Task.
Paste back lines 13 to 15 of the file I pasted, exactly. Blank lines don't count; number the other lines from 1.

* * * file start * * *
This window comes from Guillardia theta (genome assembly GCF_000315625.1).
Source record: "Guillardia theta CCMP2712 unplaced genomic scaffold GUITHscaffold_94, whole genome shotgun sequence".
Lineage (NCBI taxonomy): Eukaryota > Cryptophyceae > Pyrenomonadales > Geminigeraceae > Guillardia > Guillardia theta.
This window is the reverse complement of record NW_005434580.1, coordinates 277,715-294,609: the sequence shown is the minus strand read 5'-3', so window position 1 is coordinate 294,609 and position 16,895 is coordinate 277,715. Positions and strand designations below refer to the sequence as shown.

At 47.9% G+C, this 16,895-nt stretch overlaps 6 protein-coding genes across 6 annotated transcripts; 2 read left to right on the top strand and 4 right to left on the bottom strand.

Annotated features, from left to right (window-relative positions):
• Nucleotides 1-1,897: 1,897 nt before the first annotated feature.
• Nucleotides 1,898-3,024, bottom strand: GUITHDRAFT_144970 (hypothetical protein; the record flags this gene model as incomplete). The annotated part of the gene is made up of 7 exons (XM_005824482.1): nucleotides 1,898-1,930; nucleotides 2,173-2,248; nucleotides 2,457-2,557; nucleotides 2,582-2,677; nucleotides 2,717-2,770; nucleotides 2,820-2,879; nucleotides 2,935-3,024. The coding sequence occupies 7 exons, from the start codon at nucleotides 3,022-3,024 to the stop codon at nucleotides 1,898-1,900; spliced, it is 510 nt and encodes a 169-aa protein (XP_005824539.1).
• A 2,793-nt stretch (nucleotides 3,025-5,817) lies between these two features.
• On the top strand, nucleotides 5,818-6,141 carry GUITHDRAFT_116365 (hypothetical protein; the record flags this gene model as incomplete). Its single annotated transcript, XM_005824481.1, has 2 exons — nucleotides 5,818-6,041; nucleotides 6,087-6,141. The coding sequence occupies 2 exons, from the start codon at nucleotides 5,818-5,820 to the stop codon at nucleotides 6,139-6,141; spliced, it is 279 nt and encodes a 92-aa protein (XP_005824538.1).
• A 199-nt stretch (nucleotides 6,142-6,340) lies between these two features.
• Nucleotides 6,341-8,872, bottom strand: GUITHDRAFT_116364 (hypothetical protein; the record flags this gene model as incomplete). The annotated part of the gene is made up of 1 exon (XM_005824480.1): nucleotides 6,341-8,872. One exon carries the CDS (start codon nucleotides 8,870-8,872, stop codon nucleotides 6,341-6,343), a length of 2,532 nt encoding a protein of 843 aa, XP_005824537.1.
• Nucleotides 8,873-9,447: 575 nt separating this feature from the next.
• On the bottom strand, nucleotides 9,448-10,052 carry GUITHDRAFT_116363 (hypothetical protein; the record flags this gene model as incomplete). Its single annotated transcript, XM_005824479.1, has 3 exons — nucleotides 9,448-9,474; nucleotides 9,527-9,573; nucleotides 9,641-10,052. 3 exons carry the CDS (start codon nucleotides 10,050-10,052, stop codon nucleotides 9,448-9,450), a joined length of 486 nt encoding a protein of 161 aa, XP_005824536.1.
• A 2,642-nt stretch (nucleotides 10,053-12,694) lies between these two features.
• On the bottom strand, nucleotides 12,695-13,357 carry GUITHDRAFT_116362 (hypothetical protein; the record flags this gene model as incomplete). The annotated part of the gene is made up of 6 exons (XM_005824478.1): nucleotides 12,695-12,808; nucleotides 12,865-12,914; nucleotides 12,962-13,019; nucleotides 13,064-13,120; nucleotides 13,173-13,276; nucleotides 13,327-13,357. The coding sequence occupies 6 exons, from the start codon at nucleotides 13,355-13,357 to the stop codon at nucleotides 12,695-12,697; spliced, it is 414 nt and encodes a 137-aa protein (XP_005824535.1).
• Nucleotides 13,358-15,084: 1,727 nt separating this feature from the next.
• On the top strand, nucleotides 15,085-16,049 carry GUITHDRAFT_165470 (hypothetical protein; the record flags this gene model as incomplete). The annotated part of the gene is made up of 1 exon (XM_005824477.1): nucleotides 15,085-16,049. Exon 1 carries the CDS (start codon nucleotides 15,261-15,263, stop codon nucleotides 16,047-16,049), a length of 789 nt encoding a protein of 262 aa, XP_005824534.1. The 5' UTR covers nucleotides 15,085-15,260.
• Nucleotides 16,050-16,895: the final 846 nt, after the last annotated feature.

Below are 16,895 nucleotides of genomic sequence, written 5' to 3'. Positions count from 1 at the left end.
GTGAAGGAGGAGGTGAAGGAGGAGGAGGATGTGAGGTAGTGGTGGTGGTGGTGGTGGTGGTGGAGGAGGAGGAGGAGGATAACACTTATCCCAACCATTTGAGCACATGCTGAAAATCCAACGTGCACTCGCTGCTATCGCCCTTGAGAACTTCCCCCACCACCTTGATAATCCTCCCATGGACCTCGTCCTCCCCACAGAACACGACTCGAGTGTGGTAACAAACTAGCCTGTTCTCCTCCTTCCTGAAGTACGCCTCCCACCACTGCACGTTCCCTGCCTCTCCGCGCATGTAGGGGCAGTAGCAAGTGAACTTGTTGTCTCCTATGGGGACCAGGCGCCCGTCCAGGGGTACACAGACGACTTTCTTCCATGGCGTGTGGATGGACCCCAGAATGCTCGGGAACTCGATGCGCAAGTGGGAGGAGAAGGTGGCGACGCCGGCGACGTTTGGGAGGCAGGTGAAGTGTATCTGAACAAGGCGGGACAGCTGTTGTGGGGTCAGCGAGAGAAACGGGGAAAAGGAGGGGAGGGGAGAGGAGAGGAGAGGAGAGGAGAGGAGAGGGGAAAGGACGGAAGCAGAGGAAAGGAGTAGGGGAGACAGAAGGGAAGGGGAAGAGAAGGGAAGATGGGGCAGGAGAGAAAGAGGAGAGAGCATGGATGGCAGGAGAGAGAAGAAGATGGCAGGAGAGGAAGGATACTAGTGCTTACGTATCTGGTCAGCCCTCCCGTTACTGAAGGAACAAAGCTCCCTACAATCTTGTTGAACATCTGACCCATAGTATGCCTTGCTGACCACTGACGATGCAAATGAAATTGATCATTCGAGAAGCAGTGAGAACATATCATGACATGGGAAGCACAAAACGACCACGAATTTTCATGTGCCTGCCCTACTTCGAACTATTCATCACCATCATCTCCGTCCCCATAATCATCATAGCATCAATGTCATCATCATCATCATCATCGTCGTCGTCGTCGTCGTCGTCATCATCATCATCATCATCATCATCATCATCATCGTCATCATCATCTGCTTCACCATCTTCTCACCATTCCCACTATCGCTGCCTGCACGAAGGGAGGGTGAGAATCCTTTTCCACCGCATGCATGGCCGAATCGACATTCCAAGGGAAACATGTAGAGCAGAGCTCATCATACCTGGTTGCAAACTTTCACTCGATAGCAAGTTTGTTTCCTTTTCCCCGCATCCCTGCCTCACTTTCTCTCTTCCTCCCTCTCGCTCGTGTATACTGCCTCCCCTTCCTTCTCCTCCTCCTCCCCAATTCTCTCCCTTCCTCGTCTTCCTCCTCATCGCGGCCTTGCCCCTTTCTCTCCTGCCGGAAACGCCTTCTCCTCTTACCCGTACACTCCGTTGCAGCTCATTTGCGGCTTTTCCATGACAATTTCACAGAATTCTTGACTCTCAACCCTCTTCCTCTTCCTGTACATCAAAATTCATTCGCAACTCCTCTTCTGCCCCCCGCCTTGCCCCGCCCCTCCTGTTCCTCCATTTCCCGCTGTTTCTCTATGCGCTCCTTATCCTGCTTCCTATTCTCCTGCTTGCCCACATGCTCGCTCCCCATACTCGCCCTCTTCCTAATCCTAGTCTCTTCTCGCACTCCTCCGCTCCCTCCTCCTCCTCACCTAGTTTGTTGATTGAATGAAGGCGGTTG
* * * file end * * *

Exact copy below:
• Nucleotides 8,873-9,447: 575 nt separating this feature from the next.
• On the bottom strand, nucleotides 9,448-10,052 carry GUITHDRAFT_116363 (hypothetical protein; the record flags this gene model as incomplete). Its single annotated transcript, XM_005824479.1, has 3 exons — nucleotides 9,448-9,474; nucleotides 9,527-9,573; nucleotides 9,641-10,052. 3 exons carry the CDS (start codon nucleotides 10,050-10,052, stop codon nucleotides 9,448-9,450), a joined length of 486 nt encoding a protein of 161 aa, XP_005824536.1.
• A 2,642-nt stretch (nucleotides 10,053-12,694) lies between these two features.